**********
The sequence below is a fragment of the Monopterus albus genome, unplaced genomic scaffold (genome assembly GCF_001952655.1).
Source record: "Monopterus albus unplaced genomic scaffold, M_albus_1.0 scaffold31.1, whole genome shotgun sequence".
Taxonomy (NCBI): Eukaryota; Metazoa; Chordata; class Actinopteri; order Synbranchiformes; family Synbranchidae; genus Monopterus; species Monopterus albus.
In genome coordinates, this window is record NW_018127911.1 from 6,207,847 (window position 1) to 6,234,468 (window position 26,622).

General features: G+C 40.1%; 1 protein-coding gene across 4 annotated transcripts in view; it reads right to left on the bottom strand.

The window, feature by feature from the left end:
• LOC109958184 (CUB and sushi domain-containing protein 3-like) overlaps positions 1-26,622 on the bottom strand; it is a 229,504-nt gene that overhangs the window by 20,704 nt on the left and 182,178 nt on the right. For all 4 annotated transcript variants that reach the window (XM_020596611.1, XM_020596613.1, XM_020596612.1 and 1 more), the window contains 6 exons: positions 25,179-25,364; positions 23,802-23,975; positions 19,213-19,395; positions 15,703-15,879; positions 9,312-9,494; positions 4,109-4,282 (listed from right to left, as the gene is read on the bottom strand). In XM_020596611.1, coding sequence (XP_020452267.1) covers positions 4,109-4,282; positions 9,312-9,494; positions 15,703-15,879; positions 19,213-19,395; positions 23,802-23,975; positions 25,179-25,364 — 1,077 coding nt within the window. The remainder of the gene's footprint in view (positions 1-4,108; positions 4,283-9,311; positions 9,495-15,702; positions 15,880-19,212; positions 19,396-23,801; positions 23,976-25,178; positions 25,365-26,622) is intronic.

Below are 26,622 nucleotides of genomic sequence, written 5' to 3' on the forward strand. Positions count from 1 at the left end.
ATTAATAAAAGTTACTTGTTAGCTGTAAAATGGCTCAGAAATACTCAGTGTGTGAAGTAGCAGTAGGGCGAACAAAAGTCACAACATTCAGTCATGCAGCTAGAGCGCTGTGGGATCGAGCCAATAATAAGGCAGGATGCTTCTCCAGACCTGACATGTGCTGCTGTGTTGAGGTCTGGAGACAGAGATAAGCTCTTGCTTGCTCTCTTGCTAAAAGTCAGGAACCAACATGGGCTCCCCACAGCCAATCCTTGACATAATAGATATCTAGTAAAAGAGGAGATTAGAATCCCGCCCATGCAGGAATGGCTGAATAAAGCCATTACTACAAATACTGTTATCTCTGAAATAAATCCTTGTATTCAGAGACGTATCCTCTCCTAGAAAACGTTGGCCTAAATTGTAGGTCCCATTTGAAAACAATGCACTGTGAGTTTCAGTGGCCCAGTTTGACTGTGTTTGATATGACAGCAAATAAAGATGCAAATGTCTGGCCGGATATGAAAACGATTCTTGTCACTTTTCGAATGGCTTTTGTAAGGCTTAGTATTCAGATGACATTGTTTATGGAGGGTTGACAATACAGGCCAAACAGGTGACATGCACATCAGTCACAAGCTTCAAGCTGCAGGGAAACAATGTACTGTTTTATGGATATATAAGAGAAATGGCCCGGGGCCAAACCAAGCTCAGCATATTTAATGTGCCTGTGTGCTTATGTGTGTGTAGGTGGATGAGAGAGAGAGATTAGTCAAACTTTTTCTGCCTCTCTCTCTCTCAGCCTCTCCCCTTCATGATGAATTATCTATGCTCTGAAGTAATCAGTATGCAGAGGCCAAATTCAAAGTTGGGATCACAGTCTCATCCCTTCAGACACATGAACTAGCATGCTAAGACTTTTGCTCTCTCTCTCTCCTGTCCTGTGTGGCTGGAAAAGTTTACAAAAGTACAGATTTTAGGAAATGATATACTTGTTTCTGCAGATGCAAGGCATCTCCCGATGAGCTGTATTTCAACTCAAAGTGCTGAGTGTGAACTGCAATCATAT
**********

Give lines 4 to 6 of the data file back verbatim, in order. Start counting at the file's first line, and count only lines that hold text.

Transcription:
In genome coordinates, this window is record NW_018127911.1 from 6,207,847 (window position 1) to 6,234,468 (window position 26,622).

General features: G+C 40.1%; 1 protein-coding gene across 4 annotated transcripts in view; it reads right to left on the bottom strand.

The window, feature by feature from the left end: